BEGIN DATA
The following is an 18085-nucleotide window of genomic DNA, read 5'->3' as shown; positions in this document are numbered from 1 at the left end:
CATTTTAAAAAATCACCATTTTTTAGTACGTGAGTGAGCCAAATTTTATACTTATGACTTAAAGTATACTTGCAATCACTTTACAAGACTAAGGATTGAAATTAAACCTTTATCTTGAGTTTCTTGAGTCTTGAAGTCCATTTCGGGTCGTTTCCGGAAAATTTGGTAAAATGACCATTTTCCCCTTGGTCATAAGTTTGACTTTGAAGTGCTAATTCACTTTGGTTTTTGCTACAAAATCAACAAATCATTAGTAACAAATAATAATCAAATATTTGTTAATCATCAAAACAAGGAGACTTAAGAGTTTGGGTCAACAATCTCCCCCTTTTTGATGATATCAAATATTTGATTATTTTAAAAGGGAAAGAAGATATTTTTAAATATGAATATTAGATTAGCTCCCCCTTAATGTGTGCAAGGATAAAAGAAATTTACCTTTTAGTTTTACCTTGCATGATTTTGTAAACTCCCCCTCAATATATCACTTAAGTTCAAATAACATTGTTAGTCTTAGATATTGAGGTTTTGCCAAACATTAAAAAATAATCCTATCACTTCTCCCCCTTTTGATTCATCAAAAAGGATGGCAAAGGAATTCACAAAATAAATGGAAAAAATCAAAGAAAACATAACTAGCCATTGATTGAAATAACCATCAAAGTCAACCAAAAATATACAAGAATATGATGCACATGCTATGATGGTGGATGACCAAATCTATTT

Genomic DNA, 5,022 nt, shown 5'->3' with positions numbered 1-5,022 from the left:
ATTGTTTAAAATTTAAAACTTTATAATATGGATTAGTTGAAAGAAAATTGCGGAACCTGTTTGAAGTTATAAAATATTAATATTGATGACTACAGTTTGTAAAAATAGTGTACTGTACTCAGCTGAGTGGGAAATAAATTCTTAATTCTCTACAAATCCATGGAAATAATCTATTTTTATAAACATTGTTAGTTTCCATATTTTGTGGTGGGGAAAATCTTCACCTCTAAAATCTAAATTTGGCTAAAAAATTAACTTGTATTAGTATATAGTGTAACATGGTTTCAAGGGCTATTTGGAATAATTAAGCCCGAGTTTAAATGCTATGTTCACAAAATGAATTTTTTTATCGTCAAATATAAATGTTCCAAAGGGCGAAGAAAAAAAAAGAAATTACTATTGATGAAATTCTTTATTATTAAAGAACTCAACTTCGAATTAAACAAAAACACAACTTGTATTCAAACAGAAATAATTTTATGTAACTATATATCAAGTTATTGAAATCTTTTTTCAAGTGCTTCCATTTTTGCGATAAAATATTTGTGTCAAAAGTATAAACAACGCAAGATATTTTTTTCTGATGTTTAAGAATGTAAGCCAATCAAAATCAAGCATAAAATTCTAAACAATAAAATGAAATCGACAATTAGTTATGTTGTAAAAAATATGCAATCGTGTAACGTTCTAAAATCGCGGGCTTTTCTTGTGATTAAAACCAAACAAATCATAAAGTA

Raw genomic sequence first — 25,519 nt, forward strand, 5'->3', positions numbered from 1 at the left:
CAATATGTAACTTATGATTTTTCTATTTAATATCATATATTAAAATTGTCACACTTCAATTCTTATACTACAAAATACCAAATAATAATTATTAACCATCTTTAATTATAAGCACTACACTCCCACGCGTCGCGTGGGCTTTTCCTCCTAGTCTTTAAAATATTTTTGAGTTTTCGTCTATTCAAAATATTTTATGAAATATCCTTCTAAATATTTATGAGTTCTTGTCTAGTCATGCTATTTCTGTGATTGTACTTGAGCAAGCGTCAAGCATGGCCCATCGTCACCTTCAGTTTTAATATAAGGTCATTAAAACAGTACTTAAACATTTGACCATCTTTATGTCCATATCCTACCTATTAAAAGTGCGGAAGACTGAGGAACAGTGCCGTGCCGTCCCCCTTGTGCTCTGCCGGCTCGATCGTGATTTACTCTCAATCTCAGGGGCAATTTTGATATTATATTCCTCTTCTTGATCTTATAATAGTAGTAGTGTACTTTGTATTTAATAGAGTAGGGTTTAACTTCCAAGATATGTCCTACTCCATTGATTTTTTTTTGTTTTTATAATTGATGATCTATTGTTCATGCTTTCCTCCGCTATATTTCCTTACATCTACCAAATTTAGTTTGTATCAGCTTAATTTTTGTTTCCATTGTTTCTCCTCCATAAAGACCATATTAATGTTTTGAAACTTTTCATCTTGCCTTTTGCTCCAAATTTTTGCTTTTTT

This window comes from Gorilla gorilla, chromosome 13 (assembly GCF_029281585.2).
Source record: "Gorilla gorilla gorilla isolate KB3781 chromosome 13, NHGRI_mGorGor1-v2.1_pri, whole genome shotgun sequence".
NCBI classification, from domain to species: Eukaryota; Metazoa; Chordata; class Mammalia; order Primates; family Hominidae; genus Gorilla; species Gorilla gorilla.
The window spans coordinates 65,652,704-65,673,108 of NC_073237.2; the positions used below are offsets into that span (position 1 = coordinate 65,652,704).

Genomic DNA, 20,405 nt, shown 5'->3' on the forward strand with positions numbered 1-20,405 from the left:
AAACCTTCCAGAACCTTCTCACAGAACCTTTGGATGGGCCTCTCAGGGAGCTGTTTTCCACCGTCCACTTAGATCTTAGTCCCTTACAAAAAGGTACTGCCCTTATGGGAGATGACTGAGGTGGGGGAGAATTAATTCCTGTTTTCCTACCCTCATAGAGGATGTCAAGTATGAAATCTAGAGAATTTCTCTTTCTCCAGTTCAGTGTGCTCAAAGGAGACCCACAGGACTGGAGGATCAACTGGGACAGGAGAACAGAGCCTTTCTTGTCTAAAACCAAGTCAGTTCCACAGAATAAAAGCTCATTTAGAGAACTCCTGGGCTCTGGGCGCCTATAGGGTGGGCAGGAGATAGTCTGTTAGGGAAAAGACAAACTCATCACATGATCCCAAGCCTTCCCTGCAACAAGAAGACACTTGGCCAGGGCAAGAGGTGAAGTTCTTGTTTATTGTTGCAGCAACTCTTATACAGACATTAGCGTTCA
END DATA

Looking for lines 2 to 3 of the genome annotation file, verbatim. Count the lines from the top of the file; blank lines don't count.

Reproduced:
CATTTTAAAAAATCACCATTTTTTAGTACGTGAGTGAGCCAAATTTTATACTTATGACTTAAAGTATACTTGCAATCACTTTACAAGACTAAGGATTGAAATTAAACCTTTATCTTGAGTTTCTTGAGTCTTGAAGTCCATTTCGGGTCGTTTCCGGAAAATTTGGTAAAATGACCATTTTCCCCTTGGTCATAAGTTTGACTTTGAAGTGCTAATTCACTTTGGTTTTTGCTACAAAATCAACAAATCATTAGTAACAAATAATAATCAAATATTTGTTAATCATCAAAACAAGGAGACTTAAGAGTTTGGGTCAACAATCTCCCCCTTTTTGATGATATCAAATATTTGATTATTTTAAAAGGGAAAGAAGATATTTTTAAATATGAATATTAGATTAGCTCCCCCTTAATGTGTGCAAGGATAAAAGAAATTTACCTTTTAGTTTTACCTTGCATGATTTTGTAAACTCCCCCTCAATATATCACTTAAGTTCAAATAACATTGTTAGTCTTAGATATTGAGGTTTTGCCAAACATTAAAAAATAATCCTATCACTTCTCCCCCTTTTGATTCATCAAAAAGGATGGCAAAGGAATTCACAAAATAAATGGAAAAAATCAAAGAAAACATAACTAGCCATTGATTGAAATAACCATCAAAGTCAACCAAAAATATACAAGAATATGATGCACATGCTATGATGGTGGATGACCAAATCTATTT

Genomic DNA, 5,022 nt, shown 5'->3' with positions numbered 1-5,022 from the left: